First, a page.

Thinking about a kitten or puppy, as a Christmas gift, that will not bring on an allergic reaction in an at-risk child?
Used to be, for lots of money (up to almost $27,000 for a kitten and $17,000 for a puppy), you could buy a pet genetically engineered to mitigate allergic reactions. Unfortunately, according to Genetic Engineering and Biology News, it's all hype.
Because of our strong focus on indoor air quality, and the removal, through improved janitorial methods, of allergens from our client facilities and indoor air, we get a fair number of questions about allergens, mold, pets and so on.
A case that comes to mind was that of a building manager whose tenant (who treated children with breathing issues) was finding that a number of his patients experienced breathing difficulties specifically when visiting his office. Not a good result for his business. We took air samples, searched for mold, checked lunchroom and restrooms for chemicals, all without results. I did learn, on interviewing the tenant, that he did bring his three dogs to the office with him, several days a week. Go figure.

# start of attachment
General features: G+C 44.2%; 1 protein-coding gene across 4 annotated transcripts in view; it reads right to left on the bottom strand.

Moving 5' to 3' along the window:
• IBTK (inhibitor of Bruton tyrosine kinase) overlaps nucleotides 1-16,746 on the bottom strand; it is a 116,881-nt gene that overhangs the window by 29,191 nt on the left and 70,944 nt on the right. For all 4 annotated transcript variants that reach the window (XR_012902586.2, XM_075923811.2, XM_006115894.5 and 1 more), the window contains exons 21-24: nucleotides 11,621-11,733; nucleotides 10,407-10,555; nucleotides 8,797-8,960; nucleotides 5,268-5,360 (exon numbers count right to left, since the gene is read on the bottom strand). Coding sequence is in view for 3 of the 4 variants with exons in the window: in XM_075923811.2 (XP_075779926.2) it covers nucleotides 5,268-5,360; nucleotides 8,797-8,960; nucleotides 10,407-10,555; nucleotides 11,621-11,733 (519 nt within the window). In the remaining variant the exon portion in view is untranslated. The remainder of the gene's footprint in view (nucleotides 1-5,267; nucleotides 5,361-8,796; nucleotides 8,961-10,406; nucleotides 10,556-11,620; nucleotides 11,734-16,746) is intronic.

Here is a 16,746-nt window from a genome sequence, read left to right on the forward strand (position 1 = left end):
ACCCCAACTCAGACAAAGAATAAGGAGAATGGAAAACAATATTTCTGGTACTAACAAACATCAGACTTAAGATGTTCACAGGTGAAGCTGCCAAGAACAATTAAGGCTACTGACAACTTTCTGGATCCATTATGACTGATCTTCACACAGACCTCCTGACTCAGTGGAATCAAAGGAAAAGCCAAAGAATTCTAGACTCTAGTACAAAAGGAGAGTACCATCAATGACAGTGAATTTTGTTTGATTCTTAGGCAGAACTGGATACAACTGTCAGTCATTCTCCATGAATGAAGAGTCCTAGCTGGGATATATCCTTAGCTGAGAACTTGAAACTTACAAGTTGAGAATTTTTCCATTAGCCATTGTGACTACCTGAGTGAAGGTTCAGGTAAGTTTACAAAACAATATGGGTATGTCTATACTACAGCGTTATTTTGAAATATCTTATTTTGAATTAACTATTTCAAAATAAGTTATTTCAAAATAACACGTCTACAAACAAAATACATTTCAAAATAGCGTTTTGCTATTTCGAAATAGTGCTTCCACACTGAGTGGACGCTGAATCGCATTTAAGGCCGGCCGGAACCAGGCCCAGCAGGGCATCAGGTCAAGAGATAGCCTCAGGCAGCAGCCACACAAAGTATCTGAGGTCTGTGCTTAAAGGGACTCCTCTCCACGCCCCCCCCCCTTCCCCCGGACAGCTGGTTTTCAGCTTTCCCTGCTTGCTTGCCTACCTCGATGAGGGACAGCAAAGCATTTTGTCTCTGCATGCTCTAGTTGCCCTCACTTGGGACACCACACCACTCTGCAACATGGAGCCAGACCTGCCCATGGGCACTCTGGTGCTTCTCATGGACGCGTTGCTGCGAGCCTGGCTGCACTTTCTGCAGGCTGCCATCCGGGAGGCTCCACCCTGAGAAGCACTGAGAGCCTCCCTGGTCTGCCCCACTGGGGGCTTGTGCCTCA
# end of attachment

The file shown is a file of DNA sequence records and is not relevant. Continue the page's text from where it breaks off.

But I digress. Turns out that hair vs. fur in pets, and specific genetic programming, doesn't accomplish much of anything. Allergic reactions come from shedding skin, and saliva, and another bodily fluid - nothing that one can easily breed out of Rover.
I can't help but think that, given the large number of stray cats and dogs that turn up in my neighborhood (that we work hard to find homes for), I should have gotten into the non-allergic pet movement whilst I could. If a genetically engineered pet is no less an allergy trigger than the garden variety (or the typical stray), I could have turned a buck, and placed our strays, by adjusting our target market.